deadbolt?

How many fixings have you used to install the doorset? Generally only 8
are required on an external door casing, and I can't see any real need
(unless you're a REAL belt and braces type of guy :-)) for a fixing in the
head of the casing, especially if there's even the slightest of gaps
between the casing head and the top of the opening.

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Default Installing 32" prehung entrance door

On Thu, 26 Apr 2007 14:15:10 -0400, Meat Plow wrote:



Yes I can take some. I'll post back when and where they'll be.


A picture tells a thousand words. That'll help with my overall
visualisation.

How many fixings have you used to install the doorset? Generally only 8
are required on an external door casing, and I can't see any real need
(unless you're a REAL belt and braces type of guy :-)) for a fixing in the
head of the casing, especially if there's even the slightest of gaps
between the casing head and the top of the opening.


Well there are three on each side.


I'd use more on an external hardwood casing but you'll get by with three
each side.

Those had to be built out approx 5
inches since the studs were recessed back that far.


Keerist! Could you have slipped in a 2x3 or at least blocks where you were
going to fix to or would that have interfered too much with the doorset?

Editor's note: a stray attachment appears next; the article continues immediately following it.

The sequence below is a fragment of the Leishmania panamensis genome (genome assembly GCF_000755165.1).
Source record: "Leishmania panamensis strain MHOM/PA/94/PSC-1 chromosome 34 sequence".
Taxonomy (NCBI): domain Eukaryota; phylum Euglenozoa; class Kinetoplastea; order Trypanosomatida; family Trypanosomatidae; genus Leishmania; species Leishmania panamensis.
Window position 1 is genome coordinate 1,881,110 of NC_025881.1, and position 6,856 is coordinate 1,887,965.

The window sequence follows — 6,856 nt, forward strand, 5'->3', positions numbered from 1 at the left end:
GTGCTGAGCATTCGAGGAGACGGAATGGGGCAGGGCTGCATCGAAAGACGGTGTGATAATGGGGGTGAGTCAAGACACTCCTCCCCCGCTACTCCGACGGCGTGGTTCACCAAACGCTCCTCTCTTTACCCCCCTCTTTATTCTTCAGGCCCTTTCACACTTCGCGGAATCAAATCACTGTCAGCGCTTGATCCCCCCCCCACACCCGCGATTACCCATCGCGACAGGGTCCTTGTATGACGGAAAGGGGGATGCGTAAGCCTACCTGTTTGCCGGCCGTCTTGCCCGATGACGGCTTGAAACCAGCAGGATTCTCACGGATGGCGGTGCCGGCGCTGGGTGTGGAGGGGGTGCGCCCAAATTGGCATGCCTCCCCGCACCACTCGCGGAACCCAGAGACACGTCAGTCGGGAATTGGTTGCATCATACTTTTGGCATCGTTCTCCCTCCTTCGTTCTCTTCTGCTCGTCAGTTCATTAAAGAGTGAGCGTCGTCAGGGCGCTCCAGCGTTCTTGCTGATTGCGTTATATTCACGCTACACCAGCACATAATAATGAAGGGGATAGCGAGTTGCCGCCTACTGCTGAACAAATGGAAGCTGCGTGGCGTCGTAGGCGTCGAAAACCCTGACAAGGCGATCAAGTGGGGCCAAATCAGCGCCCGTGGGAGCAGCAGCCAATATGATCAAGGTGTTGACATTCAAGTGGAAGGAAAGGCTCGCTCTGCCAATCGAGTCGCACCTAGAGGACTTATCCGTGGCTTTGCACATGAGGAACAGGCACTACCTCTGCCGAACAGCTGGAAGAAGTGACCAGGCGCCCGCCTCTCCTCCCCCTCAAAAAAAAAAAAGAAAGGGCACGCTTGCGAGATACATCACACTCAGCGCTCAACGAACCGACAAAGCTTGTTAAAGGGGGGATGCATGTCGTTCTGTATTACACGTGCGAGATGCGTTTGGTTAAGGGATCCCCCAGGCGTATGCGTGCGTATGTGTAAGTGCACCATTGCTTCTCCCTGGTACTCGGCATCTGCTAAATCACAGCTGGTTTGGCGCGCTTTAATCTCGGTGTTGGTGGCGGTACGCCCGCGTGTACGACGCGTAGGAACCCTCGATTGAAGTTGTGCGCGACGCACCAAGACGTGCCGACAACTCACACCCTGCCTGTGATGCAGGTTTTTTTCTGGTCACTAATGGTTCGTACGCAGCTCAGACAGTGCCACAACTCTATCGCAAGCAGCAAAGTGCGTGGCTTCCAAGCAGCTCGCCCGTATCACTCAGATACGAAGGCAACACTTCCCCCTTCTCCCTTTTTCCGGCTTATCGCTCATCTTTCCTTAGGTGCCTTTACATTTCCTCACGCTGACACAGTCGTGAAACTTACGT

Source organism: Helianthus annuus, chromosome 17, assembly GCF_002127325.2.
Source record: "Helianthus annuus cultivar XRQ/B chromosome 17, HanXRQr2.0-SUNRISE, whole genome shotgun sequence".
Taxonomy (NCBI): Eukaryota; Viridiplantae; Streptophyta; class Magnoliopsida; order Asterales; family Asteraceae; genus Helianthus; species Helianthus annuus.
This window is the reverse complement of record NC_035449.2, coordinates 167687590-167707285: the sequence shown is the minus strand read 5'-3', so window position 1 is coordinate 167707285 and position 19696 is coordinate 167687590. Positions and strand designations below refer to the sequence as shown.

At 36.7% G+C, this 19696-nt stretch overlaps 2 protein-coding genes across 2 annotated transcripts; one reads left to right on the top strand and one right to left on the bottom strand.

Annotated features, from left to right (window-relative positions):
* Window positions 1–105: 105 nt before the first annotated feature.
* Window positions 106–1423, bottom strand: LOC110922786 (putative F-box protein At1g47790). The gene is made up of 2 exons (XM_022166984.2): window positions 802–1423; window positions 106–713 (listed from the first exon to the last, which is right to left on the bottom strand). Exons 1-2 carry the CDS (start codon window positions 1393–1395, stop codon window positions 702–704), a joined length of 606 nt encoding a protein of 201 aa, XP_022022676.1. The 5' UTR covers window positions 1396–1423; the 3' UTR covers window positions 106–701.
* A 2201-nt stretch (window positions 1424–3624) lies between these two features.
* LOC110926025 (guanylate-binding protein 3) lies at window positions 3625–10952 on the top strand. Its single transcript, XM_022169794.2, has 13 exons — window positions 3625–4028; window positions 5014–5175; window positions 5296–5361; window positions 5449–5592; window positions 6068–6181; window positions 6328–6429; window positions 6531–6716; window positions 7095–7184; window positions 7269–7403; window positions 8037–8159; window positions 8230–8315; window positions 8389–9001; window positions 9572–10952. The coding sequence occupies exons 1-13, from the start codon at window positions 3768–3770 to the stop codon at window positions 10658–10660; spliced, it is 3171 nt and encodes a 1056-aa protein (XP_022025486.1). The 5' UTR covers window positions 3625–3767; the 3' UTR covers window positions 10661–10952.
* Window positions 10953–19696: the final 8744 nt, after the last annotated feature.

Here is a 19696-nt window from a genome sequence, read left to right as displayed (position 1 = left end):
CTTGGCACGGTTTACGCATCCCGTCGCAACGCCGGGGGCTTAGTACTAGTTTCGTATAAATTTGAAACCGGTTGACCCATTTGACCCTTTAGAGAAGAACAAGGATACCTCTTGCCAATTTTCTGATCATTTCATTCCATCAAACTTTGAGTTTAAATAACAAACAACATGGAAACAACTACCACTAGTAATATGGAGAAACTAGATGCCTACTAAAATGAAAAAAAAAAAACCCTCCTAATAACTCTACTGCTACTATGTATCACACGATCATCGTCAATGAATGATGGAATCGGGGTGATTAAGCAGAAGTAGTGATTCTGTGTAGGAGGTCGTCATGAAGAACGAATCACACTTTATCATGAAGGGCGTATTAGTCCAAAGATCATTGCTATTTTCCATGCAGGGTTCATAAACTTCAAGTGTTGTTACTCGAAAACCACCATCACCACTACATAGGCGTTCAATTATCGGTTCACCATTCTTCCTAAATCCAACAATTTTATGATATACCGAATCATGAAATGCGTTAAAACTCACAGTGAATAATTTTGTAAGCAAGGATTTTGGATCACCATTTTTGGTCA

And the top and the
bottom of the casing will also be anchored. There also is a small twist
from left to right so it's going to be touchy shimming to get the casing
square.


Even if it's the house that Jack built it's imperative your casing is flat
to the door so keep shimming :-)

Fortunately this is a Pella door


Just visited their site. It seems they have a window and door replacement
sale on right now........... :-)

and the casing has small
temporary spacers installed around the inside casing to help keep
everything square from the door's perspective.


Trick of the trade for fixing doorsets-
Remove door from casing. Fix the hinge side of the casing plumb, square to
the line of the wall and straight. Hang the door on the casing. Using the
swinging door as a guide, fix the latch side of the casing in such a way
that the door fits into the rebate (rabbet) on that side, so that it
touches all of the rebate. Shim as necessary then fix the latch side of
the casing. The door will then close tight every time.

I do appreciate your
help.


No probs. Glad to be of help.

I pretty much knew what had to be done from the beginning but it's
always nice to have confirmation from a 3rd party. Also it helps explain
to my GF why this is taking so long.


So now you have written proof eh? It's on the internet so of course it's
true :-)

And by the way, the original door
was horribly hard to open and close for good reason. My only fault and
not that it mattered since there wasn't a fix was that I forgot to check
to see if the wall was plumb.


Understandable. I've had countless "D'oh!" moments in the past where, like
a fool, I made the incorrect assumption that the guy who built the wall
was as conscientious as me and liked to do things right first time and
built plumb walls :-).

And the only fix there would have been to
gut the wall and rebuild it which isn't a viable option.


Far too much time away from the pub. I feel ya :-)

Out of curiosity: does the new doorset have a hardwood threshold and metal
weather strip on the threshold built in? If so you might have got away
with leaning the whole thing inwards slightly at the top without the door
binding to the floor when it's opened, as the foot of the door when closed
would be at least an inch or so above floor level..

--
Registered Linux User 413057.
Both Mandriva 2007 and Ubuntu 6.06
You can have it all. My empire of hurt.